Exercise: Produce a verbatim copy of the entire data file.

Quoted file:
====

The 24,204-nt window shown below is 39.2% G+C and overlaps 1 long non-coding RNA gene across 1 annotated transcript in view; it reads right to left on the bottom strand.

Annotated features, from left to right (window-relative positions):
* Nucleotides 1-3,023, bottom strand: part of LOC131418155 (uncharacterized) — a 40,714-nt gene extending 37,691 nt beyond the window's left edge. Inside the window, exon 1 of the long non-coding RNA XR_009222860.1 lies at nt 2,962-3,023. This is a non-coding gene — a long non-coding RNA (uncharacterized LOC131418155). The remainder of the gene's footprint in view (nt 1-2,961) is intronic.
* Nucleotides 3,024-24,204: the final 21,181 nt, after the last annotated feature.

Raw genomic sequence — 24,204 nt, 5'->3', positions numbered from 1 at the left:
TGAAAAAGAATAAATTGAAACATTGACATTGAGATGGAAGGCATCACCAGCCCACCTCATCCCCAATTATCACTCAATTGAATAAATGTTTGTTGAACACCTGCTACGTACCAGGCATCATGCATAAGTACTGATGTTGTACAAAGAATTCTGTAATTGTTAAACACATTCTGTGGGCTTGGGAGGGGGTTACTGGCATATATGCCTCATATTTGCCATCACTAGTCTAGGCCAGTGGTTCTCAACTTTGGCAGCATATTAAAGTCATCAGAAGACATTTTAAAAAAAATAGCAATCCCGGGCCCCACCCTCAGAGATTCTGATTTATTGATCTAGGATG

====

The 24,204-nt window shown below is 39.2% G+C and overlaps 1 long non-coding RNA gene across 1 annotated transcript in view; it reads right to left on the bottom strand.

Annotated features, from left to right (window-relative positions):
* Nucleotides 1-3,023, bottom strand: part of LOC131418155 (uncharacterized) — a 40,714-nt gene extending 37,691 nt beyond the window's left edge. Inside the window, exon 1 of the long non-coding RNA XR_009222860.1 lies at nt 2,962-3,023. This is a non-coding gene — a long non-coding RNA (uncharacterized LOC131418155). The remainder of the gene's footprint in view (nt 1-2,961) is intronic.
* Nucleotides 3,024-24,204: the final 21,181 nt, after the last annotated feature.

Raw genomic sequence — 24,204 nt, 5'->3', positions numbered from 1 at the left:
TGAAAAAGAATAAATTGAAACATTGACATTGAGATGGAAGGCATCACCAGCCCACCTCATCCCCAATTATCACTCAATTGAATAAATGTTTGTTGAACACCTGCTACGTACCAGGCATCATGCATAAGTACTGATGTTGTACAAAGAATTCTGTAATTGTTAAACACATTCTGTGGGCTTGGGAGGGGGTTACTGGCATATATGCCTCATATTTGCCATCACTAGTCTAGGCCAGTGGTTCTCAACTTTGGCAGCATATTAAAGTCATCAGAAGACATTTTAAAAAAAATAGCAATCCCGGGCCCCACCCTCAGAGATTCTGATTTATTGATCTAGGATG